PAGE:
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Constructing proofs is an effective way to demonstrate that an argument of the propositional calculus is valid. If an argument happens to be invalid, of course, it would be impossible to construct a proof of its validity. But that's not a very good method of spotting invalid arguments, since my inability to devise an appropriate proof on a particular afternoon is as likely to result from my own limitations as from the general impossibility of doing so.

Of course, we could always fall back on truth-tables as a method of proving invalidity. We simply inspect the truth-table columns for all of the premises and the conclusion; if there is any line on which all of the premises are true while the conclusion is false, then the argument is invalid (and if not, it is valid). In this sense, truth-tables are a decision procedure: in a finite number of steps, they will provide us with evidence of the validity or invalidity of any argument. But that finite number of steps can become extremely large. (With seven propositional variables and five premises, we would have to fill in 1,664 individual truth-values.)

Fortunately, we can often short-cut the process significantly when we suspect that an argument may be invalid. Remember, it only takes one line with true premises and a false conclusion to establish the invalidity of an invalid inference. So we don't really need to look at every line of the argument's truth-table; we can concentrate on our effort to find just the right one. Consider, for example, the following argument:

A ⊃ (B ∨ C) D ⊃ (E ∨ F) ~B ⊃ (F ∨ G) (F ⊃ D) • (~E ⊃ ~D) ~G _______________________ A ⊃ (D ∨ F)Instead of amassing a truth-table with 128 lines, let's see if we can focus in on just a few lines from among those that would establish the invalidity of the argument.

Since the crucial line must be one on which the conclusion is false, let's begin by assuming that` A ⊃ (D ∨ F) `is false.
Since the only way for a conditional statement to be false is if its antecedent is true and its consequent is false, we know that` A `must be true and` D ∨ F `must be false,
and since a disjunction is false only when both of its disjuncts are false, we know that` D `and` F `must both be false on our crucial line of the truth-table.
Notice how far we've come already:

A ⊃ (B ∨ C) A B C D E F G D ⊃ (E ∨ F) ~B ⊃ (F ∨ G)There are only sixteen lines of the truth-table on which the conclusion is false, and those are the only ones we need to think about in our effort to prove the invalidity of the argument.TFF(F ⊃ D) • (~E ⊃ ~D) ~G _______________________ A ⊃ (D ∨ F)

Now, let's begin ensuring that we also look only at lines on which the premises are all true.
the fifth premise is easy:` ~G `is true if and only if` G ` is false.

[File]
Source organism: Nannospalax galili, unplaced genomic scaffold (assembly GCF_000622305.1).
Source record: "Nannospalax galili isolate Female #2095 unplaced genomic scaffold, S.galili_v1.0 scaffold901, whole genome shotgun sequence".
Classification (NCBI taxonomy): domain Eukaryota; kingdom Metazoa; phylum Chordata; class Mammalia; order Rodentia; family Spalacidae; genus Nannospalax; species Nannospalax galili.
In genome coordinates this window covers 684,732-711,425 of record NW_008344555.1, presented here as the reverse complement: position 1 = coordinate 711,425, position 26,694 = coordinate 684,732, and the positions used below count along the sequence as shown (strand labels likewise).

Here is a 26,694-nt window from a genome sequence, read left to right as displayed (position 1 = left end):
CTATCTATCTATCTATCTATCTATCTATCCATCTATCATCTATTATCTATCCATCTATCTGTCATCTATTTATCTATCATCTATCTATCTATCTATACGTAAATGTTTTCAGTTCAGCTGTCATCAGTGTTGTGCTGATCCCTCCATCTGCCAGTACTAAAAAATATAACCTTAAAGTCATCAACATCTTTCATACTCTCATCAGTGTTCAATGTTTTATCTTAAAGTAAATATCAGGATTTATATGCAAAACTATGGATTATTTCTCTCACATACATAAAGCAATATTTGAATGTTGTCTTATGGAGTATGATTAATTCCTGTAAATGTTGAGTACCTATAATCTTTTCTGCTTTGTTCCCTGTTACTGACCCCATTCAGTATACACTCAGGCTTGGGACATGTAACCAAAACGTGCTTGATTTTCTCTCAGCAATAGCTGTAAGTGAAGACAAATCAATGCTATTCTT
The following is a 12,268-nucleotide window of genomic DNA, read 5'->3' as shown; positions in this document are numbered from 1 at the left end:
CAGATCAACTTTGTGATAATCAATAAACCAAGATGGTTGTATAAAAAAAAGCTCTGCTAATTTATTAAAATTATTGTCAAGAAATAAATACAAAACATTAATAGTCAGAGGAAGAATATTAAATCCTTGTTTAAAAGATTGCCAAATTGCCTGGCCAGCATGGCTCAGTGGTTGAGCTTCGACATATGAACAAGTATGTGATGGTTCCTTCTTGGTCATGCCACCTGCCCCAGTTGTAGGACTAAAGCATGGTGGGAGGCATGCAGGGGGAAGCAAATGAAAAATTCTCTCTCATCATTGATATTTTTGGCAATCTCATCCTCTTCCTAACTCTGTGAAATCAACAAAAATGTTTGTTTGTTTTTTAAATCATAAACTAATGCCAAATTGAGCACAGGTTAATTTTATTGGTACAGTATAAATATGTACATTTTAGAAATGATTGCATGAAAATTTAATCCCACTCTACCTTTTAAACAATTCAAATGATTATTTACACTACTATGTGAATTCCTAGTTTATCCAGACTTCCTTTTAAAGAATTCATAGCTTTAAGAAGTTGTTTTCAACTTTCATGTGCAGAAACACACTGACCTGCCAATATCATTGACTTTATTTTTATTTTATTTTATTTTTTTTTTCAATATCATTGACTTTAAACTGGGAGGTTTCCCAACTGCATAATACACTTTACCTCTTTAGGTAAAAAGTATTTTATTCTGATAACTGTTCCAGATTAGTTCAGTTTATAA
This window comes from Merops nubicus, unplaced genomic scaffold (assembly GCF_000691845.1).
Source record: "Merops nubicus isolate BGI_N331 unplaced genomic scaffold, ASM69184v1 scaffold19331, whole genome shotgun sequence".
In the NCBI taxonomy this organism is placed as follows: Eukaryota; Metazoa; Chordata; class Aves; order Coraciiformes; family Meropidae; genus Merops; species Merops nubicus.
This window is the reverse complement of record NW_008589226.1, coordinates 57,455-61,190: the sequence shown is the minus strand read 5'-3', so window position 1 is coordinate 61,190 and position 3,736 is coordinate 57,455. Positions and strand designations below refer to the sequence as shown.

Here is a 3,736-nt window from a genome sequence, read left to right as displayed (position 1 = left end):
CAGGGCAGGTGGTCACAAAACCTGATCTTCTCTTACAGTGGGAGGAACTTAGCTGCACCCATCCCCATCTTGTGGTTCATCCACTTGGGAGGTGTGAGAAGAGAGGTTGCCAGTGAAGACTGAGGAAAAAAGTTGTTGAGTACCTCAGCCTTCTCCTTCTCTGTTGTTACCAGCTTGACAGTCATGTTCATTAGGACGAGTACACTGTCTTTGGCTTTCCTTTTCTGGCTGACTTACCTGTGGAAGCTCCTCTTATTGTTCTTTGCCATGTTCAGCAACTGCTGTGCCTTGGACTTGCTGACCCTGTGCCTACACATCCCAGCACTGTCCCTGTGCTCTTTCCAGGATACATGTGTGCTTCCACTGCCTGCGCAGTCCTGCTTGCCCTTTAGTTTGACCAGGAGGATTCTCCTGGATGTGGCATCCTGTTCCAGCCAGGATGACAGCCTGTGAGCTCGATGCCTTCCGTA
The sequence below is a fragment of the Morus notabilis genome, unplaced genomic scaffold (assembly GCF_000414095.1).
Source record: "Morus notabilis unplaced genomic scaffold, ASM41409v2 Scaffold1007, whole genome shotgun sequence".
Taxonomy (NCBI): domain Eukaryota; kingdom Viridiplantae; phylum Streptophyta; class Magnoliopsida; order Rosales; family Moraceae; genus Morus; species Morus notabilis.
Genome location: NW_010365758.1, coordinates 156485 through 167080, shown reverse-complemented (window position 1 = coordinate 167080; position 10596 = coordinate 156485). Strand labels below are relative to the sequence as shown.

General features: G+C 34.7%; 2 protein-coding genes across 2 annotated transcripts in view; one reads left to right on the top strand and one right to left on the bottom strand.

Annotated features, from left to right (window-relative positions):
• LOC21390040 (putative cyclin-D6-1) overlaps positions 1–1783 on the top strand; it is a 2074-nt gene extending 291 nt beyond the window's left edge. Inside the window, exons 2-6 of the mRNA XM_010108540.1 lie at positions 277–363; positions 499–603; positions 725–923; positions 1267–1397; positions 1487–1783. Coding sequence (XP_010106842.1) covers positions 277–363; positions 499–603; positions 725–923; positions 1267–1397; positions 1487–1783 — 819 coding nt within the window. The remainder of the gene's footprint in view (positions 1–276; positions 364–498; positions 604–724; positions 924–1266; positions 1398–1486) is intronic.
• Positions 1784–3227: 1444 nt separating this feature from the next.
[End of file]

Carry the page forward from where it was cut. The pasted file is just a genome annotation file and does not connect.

And, since` F `and` G `are both false, the consequent of the third premise is false;
in order to make that premise true, its antecedent,` ~B `must also be false, which entails that` B `must be true.
Thus, we've narrowed our search even further:

A ⊃ (B ∨ C) A B C D E F G D ⊃ (E ∨ F) ~B ⊃ (F ∨ G)Only four lines of the original 128 now matter, and as it turns out, the remaining premises are all true on each of those four lines. Assign either truth value toTTFFF(F ⊃ D) • (~E ⊃ ~D) ~G _______________________ A ⊃ (D ∨ F)

A ⊃ (B ∨ C) A B C D E F G D ⊃ (E ∨ F) ~B ⊃ (F ∨ G)Thus, we have proven that the argument is invalid. When A, B, C, and E are true and D, F, and G are false, the premises are true and the conclusion false. If the inference were valid, that could never happen.TTTFTFF(F ⊃ D) • (~E ⊃ ~D) ~G _______________________ A ⊃ (D ∨ F)

Notice that if the premises of an argument are inconsistent—that is, if they directly contradict each other—then there will be no line in the truth-table for that argument on which all of the premises are true. In that case, the argument is valid no matter what its conclusion happens to be! It is impossible for the premises to be true while the conclusion is false simply because it is impossible for the premises to be true.

It's even possible to construct a valid proof for any conclusion once you accept contradictory premises:

1. A premise 2. ~A premise 3. A ∨ X 1 Add. 4. X 3, 2 D.S.This is what's wrong with contradicting yourself: once you endorse contradictory propositions, you can prove anything. Although arguments with inconsistent premises are all valid, they cannot be sound, since at least one of their premises must be false.

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Last modified 12 November 2011.

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